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Parenting Traps

Making allowances

Can you clothe a growing teen without breaking the bank – or ruining your relationship?

By Barbara Pattison
July 11, 2010

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My daughter, Annie, is 13 going on 30, and she loves to shop. Surprised? Hardly. Anyone who has a teen daughter in the house probably has experienced the Saturday afternoon mall-rat race.

Middle school chic calls for frequent excursions to places like Abercrombie and PacSun, where the music is loud and the perfume louder. When I balk at the price for ripped jeans or T-shirts that are walking advertisements, I get The Stare. That’s the look that says I will never understand. But I do. I understand that she wants to look cool, that she wants to fit in, that she wants to feel great. But fifty bucks for raggedy jeans? I often sigh, then shell out.

According to national estimates from the US Department of Agriculture, the annual clothing expenditure in 2009 for a 12- to 14-year-old was anywhere from $680 to $1,150, depending on income. It was even higher for the 15- to 17-year-old set – $720 to $1,260. And our solidly middle-class family falls on the high end of the spectrum.

Juliet Schor, a professor of sociology at Boston College and the author of Plenitude: The New Economics of True Wealth, points out that “a lot of very expensive products are now marketed to young kids.” For many parents, there are “conflicts over their ability – or their desire – to pay for them.” Schor, who has a 14-year-old daughter and a son in college, notes that in years past, parents and marketers aligned to decide what was appropriate for kids. “Now it’s the marketers and the kids aligned against the parents.”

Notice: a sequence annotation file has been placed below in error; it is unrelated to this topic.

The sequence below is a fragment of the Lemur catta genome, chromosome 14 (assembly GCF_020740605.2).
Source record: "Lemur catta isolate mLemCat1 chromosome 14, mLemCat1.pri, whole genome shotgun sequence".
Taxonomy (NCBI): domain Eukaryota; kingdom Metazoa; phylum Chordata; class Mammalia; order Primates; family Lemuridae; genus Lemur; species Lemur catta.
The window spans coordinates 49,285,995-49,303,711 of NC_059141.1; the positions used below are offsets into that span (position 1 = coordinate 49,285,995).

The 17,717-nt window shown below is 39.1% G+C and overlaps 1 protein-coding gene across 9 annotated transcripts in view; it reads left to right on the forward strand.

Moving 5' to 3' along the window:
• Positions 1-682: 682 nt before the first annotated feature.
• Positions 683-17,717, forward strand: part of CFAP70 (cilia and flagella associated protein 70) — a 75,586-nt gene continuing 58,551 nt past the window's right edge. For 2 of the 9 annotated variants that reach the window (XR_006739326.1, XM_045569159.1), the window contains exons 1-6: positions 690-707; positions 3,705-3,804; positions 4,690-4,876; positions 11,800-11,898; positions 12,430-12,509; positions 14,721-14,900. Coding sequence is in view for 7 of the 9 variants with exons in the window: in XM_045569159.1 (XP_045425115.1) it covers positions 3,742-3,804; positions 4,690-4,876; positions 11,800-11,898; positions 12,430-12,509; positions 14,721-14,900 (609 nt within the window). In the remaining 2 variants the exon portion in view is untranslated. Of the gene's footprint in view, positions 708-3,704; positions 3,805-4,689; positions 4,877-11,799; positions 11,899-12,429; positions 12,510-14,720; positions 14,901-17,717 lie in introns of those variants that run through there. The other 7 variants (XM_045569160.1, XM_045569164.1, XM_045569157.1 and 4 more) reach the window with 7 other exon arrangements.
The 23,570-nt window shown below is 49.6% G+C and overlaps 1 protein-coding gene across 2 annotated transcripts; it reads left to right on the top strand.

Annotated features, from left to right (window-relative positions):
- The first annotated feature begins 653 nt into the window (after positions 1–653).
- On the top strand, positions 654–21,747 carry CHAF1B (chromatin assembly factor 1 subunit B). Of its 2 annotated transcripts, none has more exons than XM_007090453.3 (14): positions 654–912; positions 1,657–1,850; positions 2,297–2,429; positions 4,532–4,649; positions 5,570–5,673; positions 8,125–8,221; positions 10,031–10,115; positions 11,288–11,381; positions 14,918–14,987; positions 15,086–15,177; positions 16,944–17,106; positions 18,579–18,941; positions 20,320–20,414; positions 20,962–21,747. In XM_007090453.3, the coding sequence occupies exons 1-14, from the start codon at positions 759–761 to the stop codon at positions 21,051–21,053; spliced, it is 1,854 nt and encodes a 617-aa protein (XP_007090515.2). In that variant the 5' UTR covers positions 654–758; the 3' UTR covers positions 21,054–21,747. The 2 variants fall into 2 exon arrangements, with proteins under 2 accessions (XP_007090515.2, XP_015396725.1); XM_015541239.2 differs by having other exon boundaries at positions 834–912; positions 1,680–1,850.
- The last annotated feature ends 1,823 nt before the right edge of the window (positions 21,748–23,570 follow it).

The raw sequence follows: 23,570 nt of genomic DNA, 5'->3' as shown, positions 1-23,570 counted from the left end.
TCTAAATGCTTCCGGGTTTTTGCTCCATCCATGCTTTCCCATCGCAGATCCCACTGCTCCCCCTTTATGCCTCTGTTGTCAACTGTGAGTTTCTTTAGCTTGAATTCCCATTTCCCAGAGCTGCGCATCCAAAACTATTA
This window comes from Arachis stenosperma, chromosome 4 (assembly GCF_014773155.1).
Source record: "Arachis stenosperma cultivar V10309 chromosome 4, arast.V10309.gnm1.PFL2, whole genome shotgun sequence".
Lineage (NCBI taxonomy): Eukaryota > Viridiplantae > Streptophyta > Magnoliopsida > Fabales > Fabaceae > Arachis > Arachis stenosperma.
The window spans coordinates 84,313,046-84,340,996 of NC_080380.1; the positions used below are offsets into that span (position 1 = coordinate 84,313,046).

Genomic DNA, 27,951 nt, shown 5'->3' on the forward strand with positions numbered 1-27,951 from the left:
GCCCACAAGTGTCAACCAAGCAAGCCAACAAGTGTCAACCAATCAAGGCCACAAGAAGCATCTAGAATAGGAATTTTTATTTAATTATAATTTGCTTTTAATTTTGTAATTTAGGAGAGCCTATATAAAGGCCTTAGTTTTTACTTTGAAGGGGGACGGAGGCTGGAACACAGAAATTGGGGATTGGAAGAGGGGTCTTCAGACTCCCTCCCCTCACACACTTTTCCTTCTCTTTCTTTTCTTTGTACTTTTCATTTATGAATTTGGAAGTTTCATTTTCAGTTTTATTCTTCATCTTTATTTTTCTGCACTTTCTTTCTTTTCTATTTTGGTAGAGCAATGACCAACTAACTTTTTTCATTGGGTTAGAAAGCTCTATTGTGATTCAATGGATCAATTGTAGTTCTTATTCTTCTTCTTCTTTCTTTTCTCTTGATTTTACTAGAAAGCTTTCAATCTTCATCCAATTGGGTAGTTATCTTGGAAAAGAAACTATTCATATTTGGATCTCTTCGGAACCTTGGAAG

But Schor says parents don’t have to play that game. “One thing you can do is set an amount of money for various categories, whether it’s apparel or whatever. Decide what you and your child think is a fair amount, and let kids make decisions within that amount.” She says it helps them understand how expensive things can be. And if you choose to go the allowance route, don’t set it too low, “or you’re going to end up paying for things anyway.”

I admit I’m too lax about spending (my budgeting is, shall we say, flexible), but Annie is ready to work when she’s old enough. I’m just not sure she’ll follow in Mom’s footsteps. My teen counter job at McDonald’s? More likely the counter at Forever 21. Send comments to magazine@globe.com.

How much do you spend on your child’s clothing?